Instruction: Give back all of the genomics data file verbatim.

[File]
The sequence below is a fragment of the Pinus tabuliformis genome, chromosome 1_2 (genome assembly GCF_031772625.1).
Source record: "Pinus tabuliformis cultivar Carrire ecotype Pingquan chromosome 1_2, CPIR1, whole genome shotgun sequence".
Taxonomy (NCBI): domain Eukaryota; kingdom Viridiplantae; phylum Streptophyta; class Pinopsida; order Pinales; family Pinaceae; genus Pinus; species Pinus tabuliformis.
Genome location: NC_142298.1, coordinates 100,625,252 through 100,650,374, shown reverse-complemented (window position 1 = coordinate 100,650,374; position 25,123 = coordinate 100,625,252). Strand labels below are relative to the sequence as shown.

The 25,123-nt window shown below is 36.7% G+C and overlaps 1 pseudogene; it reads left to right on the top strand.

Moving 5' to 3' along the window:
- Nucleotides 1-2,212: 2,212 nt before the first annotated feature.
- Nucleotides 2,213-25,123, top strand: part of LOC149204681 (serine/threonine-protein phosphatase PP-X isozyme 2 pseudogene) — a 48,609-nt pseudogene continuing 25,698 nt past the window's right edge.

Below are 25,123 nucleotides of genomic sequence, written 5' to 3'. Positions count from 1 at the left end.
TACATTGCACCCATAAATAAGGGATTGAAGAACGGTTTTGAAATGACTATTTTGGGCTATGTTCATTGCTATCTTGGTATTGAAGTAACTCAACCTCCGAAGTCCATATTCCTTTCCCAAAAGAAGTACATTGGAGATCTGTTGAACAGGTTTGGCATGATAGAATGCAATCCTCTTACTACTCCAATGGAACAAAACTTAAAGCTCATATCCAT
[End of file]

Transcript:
The sequence below is a fragment of the Pinus tabuliformis genome, chromosome 1_2 (genome assembly GCF_031772625.1).
Source record: "Pinus tabuliformis cultivar Carrire ecotype Pingquan chromosome 1_2, CPIR1, whole genome shotgun sequence".
Taxonomy (NCBI): domain Eukaryota; kingdom Viridiplantae; phylum Streptophyta; class Pinopsida; order Pinales; family Pinaceae; genus Pinus; species Pinus tabuliformis.
Genome location: NC_142298.1, coordinates 100,625,252 through 100,650,374, shown reverse-complemented (window position 1 = coordinate 100,650,374; position 25,123 = coordinate 100,625,252). Strand labels below are relative to the sequence as shown.

The 25,123-nt window shown below is 36.7% G+C and overlaps 1 pseudogene; it reads left to right on the top strand.

Moving 5' to 3' along the window:
- Nucleotides 1-2,212: 2,212 nt before the first annotated feature.
- Nucleotides 2,213-25,123, top strand: part of LOC149204681 (serine/threonine-protein phosphatase PP-X isozyme 2 pseudogene) — a 48,609-nt pseudogene continuing 25,698 nt past the window's right edge.

Below are 25,123 nucleotides of genomic sequence, written 5' to 3'. Positions count from 1 at the left end.
TACATTGCACCCATAAATAAGGGATTGAAGAACGGTTTTGAAATGACTATTTTGGGCTATGTTCATTGCTATCTTGGTATTGAAGTAACTCAACCTCCGAAGTCCATATTCCTTTCCCAAAAGAAGTACATTGGAGATCTGTTGAACAGGTTTGGCATGATAGAATGCAATCCTCTTACTACTCCAATGGAACAAAACTTAAAGCTCATATCCAT